Right through the age groups I suppose the coaches are putting trust in their players that they are doing the drills and getting what they need out of it.

CA: “Absolutely. There is probably no way around that. One thing that the team worked on at the start of lockdown was a self-evaluation form. For players at club and regional level and generally this has been a good time for staff and clubs to do a bit of planning. The players filled in forms and will work with club coaches or us as regional coaches to discuss their game and once we get out of lockdown we can work on areas they need to improve.”

Keeping morale up must also be crucial because there’s a chance players put all this work in and don’t get rewarded with cricket this summer.

CA: “100%. It’s about keeping morale up but it’s about keeping the habit up as well. There’s a habit that cricketers have at this time of year of playing cricket, so it would be wrong of us as a development team not to continue cricket at this time of year. Hopefully they have had that opportunity and can continue the habit so that morale and motivation is there when we come back.”

In a way, has this helped improve coaches? You’ve had to think outside the box and evaluate what you’re doing so has it helped in any way?

CA: “There has been some positives to come out of this. We have certainly had to think outside the box in terms of the learning platform, webinars and Zoom calls. From a coach development perspective, coaches are working all year round and don’t often get a chance to look at our own personal development. Andy McCrea, who is our coach development mentor, would be big on learning opportunities and developing yourself. For example tonight (Thursday) we have Darren Thomas, an ex-Glamorgan fast bowler delivering a webinar to our club coaches. It has given us a chance to take a step back and look at our own development as coaches and players.”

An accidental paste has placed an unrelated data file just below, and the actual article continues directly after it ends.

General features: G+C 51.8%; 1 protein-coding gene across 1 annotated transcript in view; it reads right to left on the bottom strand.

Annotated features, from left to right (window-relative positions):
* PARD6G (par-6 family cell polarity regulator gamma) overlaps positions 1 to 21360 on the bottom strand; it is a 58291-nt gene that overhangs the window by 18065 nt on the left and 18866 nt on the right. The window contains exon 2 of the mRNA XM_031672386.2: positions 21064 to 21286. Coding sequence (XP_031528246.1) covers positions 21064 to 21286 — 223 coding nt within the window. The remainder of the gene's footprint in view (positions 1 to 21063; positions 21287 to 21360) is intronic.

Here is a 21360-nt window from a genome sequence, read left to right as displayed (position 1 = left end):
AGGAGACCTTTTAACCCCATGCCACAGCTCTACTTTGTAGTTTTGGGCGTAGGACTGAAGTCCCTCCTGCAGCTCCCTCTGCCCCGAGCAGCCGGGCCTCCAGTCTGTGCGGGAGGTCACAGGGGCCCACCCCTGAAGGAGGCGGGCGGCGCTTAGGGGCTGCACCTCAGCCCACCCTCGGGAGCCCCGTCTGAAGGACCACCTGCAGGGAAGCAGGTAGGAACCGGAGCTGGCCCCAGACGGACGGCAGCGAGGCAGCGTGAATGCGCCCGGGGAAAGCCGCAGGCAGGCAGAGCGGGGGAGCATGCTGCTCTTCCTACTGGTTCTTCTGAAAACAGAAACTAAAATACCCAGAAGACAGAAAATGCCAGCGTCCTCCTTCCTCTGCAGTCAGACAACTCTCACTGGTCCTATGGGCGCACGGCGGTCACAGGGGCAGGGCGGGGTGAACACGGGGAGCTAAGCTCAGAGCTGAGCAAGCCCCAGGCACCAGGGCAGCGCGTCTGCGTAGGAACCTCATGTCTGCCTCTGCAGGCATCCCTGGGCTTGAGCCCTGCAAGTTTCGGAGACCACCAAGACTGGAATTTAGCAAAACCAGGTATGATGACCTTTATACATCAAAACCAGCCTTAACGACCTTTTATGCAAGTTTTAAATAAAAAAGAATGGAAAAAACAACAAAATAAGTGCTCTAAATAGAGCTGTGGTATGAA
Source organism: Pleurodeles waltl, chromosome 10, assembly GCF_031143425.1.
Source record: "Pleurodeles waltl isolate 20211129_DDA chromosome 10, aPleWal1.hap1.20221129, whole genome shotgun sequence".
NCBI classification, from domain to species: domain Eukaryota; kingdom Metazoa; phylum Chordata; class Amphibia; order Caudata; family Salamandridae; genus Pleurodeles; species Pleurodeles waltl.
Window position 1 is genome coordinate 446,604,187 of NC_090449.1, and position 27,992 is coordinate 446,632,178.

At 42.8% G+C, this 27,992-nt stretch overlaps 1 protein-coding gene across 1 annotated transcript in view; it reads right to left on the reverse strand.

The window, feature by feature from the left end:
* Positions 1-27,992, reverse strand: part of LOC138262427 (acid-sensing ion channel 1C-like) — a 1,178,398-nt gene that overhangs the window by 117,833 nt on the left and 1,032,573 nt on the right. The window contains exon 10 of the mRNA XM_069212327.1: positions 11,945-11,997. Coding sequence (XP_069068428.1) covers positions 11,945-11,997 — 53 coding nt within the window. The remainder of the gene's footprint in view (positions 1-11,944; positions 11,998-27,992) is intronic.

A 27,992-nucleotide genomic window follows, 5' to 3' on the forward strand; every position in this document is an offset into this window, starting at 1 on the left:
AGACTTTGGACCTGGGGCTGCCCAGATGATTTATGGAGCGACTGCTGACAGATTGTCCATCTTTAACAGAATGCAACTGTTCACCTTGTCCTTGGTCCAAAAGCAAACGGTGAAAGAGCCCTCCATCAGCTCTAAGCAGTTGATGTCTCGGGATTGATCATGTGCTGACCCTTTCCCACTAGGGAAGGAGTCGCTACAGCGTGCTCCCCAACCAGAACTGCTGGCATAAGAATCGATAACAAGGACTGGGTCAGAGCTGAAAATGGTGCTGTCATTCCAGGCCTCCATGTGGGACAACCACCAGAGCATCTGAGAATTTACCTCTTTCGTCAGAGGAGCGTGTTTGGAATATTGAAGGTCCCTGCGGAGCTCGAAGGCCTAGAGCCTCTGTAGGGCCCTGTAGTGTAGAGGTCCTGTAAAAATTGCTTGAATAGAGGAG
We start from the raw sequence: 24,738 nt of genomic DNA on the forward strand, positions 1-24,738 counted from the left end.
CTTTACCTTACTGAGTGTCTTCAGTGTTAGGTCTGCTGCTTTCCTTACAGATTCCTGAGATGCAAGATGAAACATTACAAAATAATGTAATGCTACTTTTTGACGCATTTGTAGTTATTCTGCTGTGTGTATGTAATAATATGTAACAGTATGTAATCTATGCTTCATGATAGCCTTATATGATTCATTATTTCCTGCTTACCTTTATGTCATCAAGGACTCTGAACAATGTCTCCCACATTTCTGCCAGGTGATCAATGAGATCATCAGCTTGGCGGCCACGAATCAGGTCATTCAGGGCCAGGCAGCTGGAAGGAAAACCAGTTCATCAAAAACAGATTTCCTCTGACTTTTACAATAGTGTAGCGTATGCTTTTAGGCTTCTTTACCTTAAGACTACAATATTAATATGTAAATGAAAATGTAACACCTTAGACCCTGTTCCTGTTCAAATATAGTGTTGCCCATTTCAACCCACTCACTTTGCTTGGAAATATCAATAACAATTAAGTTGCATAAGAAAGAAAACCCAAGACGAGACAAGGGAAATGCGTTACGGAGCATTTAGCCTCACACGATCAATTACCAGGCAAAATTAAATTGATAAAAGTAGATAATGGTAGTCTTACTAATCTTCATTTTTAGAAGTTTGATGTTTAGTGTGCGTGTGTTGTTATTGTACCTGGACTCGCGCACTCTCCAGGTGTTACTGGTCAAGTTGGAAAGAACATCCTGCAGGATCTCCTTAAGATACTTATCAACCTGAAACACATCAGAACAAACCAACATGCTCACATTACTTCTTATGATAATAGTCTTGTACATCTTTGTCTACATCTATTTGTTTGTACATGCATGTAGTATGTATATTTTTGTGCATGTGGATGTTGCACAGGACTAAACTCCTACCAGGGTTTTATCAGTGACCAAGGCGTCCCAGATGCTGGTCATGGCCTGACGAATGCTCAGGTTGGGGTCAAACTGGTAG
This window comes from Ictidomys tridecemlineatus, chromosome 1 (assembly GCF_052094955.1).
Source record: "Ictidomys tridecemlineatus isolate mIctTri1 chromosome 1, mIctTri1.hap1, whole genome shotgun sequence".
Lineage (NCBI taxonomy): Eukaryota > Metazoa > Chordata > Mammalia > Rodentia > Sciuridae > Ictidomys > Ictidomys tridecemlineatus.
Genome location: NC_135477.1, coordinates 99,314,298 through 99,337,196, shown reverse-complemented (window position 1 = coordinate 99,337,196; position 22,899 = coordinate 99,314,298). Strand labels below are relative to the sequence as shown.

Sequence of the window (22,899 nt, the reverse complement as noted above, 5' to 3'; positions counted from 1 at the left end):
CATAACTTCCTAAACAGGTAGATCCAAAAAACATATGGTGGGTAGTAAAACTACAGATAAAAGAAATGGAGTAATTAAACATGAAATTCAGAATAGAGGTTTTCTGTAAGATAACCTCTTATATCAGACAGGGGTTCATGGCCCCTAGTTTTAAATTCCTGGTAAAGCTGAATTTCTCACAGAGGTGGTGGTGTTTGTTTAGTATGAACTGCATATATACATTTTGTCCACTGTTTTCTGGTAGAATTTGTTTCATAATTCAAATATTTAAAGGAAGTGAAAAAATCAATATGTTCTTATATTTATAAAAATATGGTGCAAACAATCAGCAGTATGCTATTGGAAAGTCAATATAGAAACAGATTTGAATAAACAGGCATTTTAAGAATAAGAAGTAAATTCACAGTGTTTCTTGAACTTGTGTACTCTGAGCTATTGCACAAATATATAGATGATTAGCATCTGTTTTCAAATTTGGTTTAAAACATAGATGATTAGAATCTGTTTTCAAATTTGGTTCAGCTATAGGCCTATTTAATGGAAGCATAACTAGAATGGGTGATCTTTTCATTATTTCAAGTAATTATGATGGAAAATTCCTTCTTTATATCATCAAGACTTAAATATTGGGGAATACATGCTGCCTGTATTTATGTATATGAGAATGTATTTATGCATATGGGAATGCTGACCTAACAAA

Atkinson alongside his Section One winning team-mates in 2018. ©CricketEurope

We have a lot of good coaches in the NCU so have you been able to bounce ideas off each other?

CA: “We have almost become closer during this time. There has been plenty of Zoom calls and chats amongst all of our coaches and bouncing ideas off each other. I think everyone at this stage during lockdown is happy to share experiences of their development so that has been a big positive.”

From a general view over the past few seasons and looking towards the future, are you happy with how everything is progressing on the development side?

CA: “Definitely. We have a good system now in terms of school and club development. We have staff members focusing on clubs and staff focusing on schools and working closely together. The school-club link is crucial for us to gain new members and hopefully we will start seeing the benefits of that in the next couple of years from having those focused staff roles. There is plenty of new programmes out there. We are targeting new schools who traditionally don’t play cricket, we now have a walking programme for older people and we have a disability programme up and running. There are a lot of new programmes that have been piloted within the last year and we will see the benefits of them when we sustain them over the next couple of years.”

What have the numbers and participation been like in them?

CA: “The numbers have been good. The kids are loving the new schools programme. For example, one school that has worked really well with us in Our Lady’s in Knock. It’s a Catholic school and they’ve absolutely loved it. What we have found is that in schools like that they aren’t aware of what cricket is. They are really into GAA, basketball and other sports and sometimes aren’t aware of what cricket is. They think it’s standing around for five days in whites but that’s not necessarily cricket and we need to modify our formats for schools to try and get more engagement. Numbers have been good and I’m really looking forward to seeing the disability programme progress as well.”

It must be very exciting as a coach to be involved with such varied programmes?

CA: “It has certainly been exciting for the last few years that I’ve been involved. It’s moving quite quickly and in cricket in Ireland in general there seems like there’s always change going on and we are moving at a hundred miles an hour which is great. One of the positives of the past few months has been taking time to take a deep breath and work on your own game as a coach.”